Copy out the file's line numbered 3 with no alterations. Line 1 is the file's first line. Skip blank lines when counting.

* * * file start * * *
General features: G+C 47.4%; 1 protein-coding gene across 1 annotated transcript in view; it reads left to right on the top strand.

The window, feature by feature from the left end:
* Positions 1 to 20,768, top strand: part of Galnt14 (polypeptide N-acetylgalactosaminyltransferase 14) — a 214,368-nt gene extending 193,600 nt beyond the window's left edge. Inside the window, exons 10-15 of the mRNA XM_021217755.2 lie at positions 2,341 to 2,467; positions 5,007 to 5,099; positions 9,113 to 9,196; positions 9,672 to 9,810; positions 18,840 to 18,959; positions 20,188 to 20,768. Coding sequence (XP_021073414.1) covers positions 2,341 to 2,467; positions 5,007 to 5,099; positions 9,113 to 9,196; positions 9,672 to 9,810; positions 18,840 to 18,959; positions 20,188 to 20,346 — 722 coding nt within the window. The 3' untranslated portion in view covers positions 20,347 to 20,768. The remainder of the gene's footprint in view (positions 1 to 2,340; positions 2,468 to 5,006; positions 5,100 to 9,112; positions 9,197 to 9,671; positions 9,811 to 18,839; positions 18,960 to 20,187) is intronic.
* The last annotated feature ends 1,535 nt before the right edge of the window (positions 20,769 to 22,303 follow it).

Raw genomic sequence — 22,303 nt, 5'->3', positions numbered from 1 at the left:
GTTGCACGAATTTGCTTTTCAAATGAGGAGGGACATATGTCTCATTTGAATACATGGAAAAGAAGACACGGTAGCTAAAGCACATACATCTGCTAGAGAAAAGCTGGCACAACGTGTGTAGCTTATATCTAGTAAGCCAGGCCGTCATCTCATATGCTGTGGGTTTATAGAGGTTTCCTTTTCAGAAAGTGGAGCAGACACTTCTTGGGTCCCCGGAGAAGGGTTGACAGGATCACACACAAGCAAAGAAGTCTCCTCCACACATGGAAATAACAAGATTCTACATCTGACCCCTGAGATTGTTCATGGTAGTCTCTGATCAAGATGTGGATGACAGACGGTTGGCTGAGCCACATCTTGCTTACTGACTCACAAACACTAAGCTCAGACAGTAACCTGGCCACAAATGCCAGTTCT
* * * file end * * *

* Positions 1 to 20,768, top strand: part of Galnt14 (polypeptide N-acetylgalactosaminyltransferase 14) — a 214,368-nt gene extending 193,600 nt beyond the window's left edge. Inside the window, exons 10-15 of the mRNA XM_021217755.2 lie at positions 2,341 to 2,467; positions 5,007 to 5,099; positions 9,113 to 9,196; positions 9,672 to 9,810; positions 18,840 to 18,959; positions 20,188 to 20,768. Coding sequence (XP_021073414.1) covers positions 2,341 to 2,467; positions 5,007 to 5,099; positions 9,113 to 9,196; positions 9,672 to 9,810; positions 18,840 to 18,959; positions 20,188 to 20,346 — 722 coding nt within the window. The 3' untranslated portion in view covers positions 20,347 to 20,768. The remainder of the gene's footprint in view (positions 1 to 2,340; positions 2,468 to 5,006; positions 5,100 to 9,112; positions 9,197 to 9,671; positions 9,811 to 18,839; positions 18,960 to 20,187) is intronic.